Java Expiry Date header


One of the tricks to creating snappy and fast loading web pages is to set the correct ‘Expiry-date’ header on your web pages and static resources like images, CSS and Javascript files. By setting an expiration date in the future, you can tell the browser to cache the resource locally in the browser cache. This article discusses how to speed up your Java webapp by setting optimal expiration date to leverage browser caching.

An example of expiry date header is as follows:

Expires: Wed, 27 Oct 2010 19:02:24 EDT

The easiest way to set expiry date in Java webapps is via a servlet filter. Servlet filters are Java classes which extend the class javax.servlet.Filter. Servlet filters are an elegant way to intercept each request and do something useful, add a HTTP header in this case.

I wrote a Servlet filter which can be used to set the expiry date on any page in your webapp. You can use this servlet filter to set the expiry date header without writing any Java code in your project. You can also select which pages to set the expiry date and the age of the page via a properties file.

1. Download the code for expiration date filter and add it to your project

Download the file and add it to your project.

2. Add a Servlet Filter to web.xml, and map it to all URLs



3. Create ‘’ file in src/main/resources

Create the following file:


You can set expiry date for all or some paths in your webapp by simply creating entries in this file

The format for each line is:

Resource Path = freshness interval for this resource

<full regex of the resource> = <number><unit>

Valid values for Unit:

  • m for minute
  • h for hour
  • d for day
  • w for week
  • M for month


  1. Order in the properties file is important. The first rule which matches is applied and no more rules are checked.
  2. If no rules match, expiry date is not set.
  3. The path of the resource relative to the application root is matched against the regex. So if you app baseurl is http://foobar/somewebapp, the path for resource http://foobar/somewebapp/images/logo.png will be /images/logo.png.

Example 1:

^/css/.*  = 30d
^/js/.*   = 15d
^.*\.png$ = 2M
  • The first line specifies, all content starting with /css expires in 30 days from current date.
  • The second line specifies, all content starting with /js expires in 15 days from current date.
  • The third line specifies, all content ending with .png expires in 15 days from current date.
  • For those less familiar with regular expression, ^ denotes the beginning of the line and $ denotes the end of line. See full regex reference.

Example 2: For pages which don’t change a lot, you may want to set a smaller expiry date, says 4 hours. This is merely an example, you should examine the nature of your webapp before choosing the age of the page.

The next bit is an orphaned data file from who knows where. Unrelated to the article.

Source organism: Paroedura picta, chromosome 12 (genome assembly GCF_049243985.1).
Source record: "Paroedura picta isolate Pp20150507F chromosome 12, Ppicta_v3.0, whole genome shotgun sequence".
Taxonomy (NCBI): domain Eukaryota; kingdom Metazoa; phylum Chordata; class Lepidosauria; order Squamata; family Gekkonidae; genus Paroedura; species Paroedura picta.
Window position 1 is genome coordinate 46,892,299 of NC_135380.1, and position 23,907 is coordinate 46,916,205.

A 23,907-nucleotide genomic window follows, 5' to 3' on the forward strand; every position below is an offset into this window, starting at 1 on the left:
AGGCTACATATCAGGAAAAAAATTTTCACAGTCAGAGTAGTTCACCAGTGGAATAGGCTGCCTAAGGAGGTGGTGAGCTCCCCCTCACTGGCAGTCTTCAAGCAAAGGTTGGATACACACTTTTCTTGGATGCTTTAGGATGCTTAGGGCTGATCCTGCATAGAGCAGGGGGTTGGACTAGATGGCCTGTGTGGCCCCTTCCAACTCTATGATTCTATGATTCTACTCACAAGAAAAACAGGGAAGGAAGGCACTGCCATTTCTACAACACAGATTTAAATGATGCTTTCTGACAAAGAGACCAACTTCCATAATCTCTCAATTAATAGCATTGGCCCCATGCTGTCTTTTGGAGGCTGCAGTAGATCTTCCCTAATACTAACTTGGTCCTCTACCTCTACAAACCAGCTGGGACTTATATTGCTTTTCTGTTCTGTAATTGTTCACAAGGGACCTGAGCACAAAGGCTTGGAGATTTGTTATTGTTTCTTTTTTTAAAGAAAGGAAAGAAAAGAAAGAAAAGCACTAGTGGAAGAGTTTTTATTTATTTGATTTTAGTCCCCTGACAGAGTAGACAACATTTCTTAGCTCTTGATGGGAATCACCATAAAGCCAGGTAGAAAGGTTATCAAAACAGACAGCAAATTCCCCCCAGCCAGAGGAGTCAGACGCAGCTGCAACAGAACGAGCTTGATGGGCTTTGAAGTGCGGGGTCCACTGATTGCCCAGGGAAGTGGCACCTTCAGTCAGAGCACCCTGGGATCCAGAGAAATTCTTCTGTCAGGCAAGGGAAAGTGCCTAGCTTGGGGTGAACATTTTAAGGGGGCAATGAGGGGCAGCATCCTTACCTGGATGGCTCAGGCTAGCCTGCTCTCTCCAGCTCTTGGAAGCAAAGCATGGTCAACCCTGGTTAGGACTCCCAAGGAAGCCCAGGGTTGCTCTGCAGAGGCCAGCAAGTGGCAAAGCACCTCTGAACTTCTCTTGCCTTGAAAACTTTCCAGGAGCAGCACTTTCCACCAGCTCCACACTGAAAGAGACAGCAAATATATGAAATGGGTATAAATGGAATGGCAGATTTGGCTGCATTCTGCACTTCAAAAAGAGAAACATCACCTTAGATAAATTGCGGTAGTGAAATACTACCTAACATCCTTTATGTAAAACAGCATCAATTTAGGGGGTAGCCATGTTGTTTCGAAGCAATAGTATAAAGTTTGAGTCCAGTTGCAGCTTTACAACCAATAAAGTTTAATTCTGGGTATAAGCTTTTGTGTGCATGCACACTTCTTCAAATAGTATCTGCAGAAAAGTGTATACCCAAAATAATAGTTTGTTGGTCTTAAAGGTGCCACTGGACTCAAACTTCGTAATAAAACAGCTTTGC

^/home/content/ = 4h

Example 3: Depending on how aggressive you want to be, you may want to set a default expiry date for all pages. This might not be suitable in all cases where pages change often and you want the browser to always load the latest page. Don’t use this if you don’t understand it completely.

.* = 1h

How to check Expiry Date header via a browser

Viewing Page Expiry Header in Firebug

Viewing HTTP Headers for in Firebug

There are many tools that let you check HTTP header values. My personal favorite is Firebug, which is a Firefox plugin. Once you have firebug open, go to the “Net” console, and view your page. You should see a GET or POST request as a row on the console. Expand that row, and go to the “Headers” tab. You should see all the headers, including the “Expires” headers if present.

The following screenshot is Firefug’s Net console displaying HTTP headers from Notice that the expiry date is for home page is only 1 minute. This lets the browser cache the page for 1 minute, and re-fetch the page after 1 minute. While this is suitable for where content might change every minute, you should decide the expiry date for your website depending on how often the content changes.

I highly recommend getting Firebug and looking at the expiry date of your webapp. Firebug also shows what gets downloaded each time you request a page and what is loaded from cache. This may help you determine your requirements, for example, if you notice a static resource (javascript file or css file) getting downloaded in each request, you might want to add an expiry date header for that resource.


Setting an expiration date in the future lets user’s browser cache pages locally and results in fast loading pages and increased end user satisfaction. The technique described in this article lets Java webapps very easily set expiration date without writing any Java code. However, keep in mind that setting a long expiration date might not be the right thing to do in many cases, e.g. where freshness of content is important, or there are security implications.


Related posts:

  1. Cache Java webapps with Squid Reverse Proxy
  2. Access to DTDs blocked from Java
  3. Using Google Analytics Event API to track your website performance

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